Book Sale

The D.C. Public Library’s Washingtoniana Division will be having its first ever
book sale in its 107 year history, scheduled to take place during the 38th Annual
Conference on D.C. Historical Studies. Highlight of the sale is hundreds of
volumes/issues of the Records of the Columbia Historical Society and Washington
History that date back to Vol. 2, published in 1899.

The sale will be held in Washingtoniana, Room #307. Cash or check only. Hours of
the sale, open only to conference attendees, are:
Friday, November 4: 2:00 pm – 5:30 pm
Saturday, November 5: 9:00 am – 9:30 am & 12:30 pm – 1:30 pm

A preview sale for current and new Friends of Washingtoniana will be held:
Friday, November 4: 12:30 pm – 2:00 pm

Don’t miss this once-in-a-lifetime sale of Washingtoniana books!


Special mini-presentation Thursday Nov. 3, 2011

As a conclusion to the conference reception and lead-in to the Letitia Wood Brown Lecture we’ve invited the DC Archives, the Office of the Recorder of Deeds, and the Office of the Surveyor of the District of Columbia to each speak briefly on the what has happened in the past year as far as records preservation and access.

Office of the Recorder of Deeds,a,1328,q,593393.asp

Office of the Surveyor of the District of Columbia

DC Archives,a,1207,q,585889.asp

Conference Schedule Update: Tour Synopsis: Henry Adams: Washington Historian and Author (@ Lafayette Square)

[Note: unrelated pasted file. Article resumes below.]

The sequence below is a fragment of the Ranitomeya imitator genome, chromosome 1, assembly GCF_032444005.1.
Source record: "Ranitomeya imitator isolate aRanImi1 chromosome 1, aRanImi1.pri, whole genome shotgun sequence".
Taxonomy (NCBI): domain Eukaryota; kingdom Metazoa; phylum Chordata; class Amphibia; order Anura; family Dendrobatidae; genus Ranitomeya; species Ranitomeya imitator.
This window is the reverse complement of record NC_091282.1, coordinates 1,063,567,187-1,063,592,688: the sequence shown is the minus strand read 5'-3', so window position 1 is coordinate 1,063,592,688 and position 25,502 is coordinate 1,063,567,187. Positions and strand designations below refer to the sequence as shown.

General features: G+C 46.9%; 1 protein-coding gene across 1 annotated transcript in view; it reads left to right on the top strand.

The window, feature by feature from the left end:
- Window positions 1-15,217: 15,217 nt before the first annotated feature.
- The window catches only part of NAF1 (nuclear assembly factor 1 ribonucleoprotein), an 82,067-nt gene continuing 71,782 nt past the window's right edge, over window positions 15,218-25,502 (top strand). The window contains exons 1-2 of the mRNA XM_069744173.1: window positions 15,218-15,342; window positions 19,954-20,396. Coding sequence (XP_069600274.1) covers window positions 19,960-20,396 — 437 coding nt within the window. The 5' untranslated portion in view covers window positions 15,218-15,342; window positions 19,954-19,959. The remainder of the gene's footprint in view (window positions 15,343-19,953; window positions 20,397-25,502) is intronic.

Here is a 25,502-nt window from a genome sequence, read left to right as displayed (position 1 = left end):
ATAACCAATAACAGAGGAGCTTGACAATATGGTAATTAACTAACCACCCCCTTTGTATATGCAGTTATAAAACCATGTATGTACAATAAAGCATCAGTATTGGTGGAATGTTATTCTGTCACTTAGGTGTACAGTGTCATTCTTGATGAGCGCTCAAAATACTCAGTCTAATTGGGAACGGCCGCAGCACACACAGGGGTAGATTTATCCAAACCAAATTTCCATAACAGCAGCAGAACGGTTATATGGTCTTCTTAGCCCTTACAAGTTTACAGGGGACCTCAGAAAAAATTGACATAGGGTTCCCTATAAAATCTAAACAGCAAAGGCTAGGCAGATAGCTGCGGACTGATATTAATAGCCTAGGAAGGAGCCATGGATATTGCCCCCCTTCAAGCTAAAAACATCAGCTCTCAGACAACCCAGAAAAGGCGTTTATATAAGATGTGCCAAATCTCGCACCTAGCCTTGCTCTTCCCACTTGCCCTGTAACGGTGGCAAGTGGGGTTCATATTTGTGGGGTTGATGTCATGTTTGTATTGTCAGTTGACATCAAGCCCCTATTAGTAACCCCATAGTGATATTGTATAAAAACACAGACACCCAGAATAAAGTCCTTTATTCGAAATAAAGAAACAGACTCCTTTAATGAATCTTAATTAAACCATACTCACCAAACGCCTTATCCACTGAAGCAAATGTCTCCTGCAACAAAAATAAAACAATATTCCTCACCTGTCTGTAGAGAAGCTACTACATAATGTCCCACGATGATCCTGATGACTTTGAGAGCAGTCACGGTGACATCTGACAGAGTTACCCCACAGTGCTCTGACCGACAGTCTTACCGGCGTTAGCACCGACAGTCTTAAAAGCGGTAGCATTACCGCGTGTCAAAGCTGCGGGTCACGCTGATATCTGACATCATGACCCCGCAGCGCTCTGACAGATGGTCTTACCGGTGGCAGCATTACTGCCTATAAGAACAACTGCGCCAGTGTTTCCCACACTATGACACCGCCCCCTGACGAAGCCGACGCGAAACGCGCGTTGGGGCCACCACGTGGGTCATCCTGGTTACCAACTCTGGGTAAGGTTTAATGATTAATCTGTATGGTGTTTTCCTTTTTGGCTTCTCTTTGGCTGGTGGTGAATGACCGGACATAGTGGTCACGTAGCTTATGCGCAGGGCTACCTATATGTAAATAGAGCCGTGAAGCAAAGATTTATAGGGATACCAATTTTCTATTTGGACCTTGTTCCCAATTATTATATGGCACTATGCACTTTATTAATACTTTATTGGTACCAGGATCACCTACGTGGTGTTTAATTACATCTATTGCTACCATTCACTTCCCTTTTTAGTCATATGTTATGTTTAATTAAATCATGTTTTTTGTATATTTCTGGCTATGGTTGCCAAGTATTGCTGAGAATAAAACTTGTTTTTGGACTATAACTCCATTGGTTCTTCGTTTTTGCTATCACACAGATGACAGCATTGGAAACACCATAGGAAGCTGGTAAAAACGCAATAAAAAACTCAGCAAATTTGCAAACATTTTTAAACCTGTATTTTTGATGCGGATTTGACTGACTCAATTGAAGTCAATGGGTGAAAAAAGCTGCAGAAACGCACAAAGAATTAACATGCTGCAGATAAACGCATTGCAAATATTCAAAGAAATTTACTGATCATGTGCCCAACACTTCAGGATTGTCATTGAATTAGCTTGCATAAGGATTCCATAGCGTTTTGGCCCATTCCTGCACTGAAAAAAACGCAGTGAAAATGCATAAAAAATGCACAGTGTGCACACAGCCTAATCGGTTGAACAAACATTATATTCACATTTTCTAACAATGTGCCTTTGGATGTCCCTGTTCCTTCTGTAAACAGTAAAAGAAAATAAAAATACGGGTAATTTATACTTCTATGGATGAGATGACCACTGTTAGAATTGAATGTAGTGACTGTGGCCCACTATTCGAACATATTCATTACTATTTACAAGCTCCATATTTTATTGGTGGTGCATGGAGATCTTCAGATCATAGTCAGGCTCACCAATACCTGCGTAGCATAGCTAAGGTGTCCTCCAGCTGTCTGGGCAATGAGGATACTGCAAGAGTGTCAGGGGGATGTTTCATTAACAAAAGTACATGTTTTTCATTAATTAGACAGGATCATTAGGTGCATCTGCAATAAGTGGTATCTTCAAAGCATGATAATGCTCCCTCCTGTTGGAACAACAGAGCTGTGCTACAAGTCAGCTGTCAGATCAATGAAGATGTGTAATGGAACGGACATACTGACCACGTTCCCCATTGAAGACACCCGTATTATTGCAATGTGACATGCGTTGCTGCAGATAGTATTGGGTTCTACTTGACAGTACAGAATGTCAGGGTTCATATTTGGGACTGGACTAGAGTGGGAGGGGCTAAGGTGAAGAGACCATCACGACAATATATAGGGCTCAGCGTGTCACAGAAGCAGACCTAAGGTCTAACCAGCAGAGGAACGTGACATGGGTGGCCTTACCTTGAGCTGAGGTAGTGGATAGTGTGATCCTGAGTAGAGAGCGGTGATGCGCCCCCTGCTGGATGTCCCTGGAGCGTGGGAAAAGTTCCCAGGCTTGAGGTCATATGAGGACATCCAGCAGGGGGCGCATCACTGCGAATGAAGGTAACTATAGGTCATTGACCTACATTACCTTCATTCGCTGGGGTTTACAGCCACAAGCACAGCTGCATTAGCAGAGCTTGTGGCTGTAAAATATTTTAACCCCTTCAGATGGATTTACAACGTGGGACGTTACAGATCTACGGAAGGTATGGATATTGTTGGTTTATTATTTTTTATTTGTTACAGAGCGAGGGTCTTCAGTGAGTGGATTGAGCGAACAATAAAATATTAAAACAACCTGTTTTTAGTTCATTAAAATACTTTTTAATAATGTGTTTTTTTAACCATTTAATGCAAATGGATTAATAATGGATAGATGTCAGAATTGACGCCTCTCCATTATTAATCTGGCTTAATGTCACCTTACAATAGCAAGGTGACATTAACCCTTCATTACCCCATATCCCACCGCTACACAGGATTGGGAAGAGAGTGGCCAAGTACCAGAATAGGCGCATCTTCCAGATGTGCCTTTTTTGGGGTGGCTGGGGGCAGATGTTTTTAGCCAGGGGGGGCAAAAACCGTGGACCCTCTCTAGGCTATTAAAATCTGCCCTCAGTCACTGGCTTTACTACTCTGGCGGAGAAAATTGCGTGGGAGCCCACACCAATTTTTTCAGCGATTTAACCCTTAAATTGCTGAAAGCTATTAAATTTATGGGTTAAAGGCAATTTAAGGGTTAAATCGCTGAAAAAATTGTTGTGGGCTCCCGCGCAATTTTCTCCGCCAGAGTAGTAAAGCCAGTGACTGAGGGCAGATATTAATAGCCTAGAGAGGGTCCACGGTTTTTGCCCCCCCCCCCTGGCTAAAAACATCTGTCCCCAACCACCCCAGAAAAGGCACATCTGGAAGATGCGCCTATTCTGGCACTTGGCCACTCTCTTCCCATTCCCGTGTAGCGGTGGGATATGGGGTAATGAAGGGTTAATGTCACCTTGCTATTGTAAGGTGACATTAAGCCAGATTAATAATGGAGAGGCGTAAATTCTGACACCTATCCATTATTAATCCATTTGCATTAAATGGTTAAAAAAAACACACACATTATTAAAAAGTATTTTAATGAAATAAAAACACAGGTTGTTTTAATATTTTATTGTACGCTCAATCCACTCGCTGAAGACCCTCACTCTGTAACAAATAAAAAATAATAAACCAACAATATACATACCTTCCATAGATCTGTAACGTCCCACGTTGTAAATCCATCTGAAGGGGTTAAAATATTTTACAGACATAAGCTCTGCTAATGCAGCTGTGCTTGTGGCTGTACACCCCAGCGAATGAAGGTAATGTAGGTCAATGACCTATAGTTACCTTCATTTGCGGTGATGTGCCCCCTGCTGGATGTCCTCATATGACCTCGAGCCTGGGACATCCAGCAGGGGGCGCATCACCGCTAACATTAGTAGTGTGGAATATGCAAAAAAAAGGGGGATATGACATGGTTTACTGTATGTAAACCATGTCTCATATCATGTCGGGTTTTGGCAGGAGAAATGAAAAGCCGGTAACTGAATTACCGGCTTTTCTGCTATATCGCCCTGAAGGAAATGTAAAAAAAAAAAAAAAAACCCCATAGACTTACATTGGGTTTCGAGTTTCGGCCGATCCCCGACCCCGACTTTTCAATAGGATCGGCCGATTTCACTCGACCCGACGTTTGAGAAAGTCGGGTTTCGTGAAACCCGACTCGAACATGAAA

Kim Roberts leads a guided walking tour, “Henry Adams: Washington Historian and Author,” to take place in and around Lafayette Square. The tour will begin and end at the McPherson Square Metro Station, and will take an hour and a half.

1) Date: Saturday, November 5, 2011
2) Time: 1:30-3:00 pm

For most of his adult life, Adams lived in Washington, DC, in the shadow of the White House, where his grandfather and great-grandfather had served as US Presidents. This walking tour will visit the sites of his three houses (only one still standing) and those of several eminent neighbors in Lafayette Square, including John Hay (US Secretary of State), Clarence King (first Director of the US Geological Service and famed explorer of the American West), Senator Donald Cameron and his elegant wife Lizzie, Senator James G. Blaine, and George Bancroft (then America’s foremost historian). The tour will include discussion of Adams’s books: his political biographies, novels, poems, and his own autobiography, The Education of Henry Adams, which has never gone out of print since it was first published in 1918, and is now considered a classic piece of American literature. Although he never held any elected office, Adams served as a behind-the-scenes advisor to presidents, cabinet ministers, and senators, and called himself a “stable-companion to statesmen.” The tour will also recreate the rarified upper-class life of Gilded Age Washington, covering the city clubs and institutions Adams helped to found, as well as his patronage of eminent artists and architects.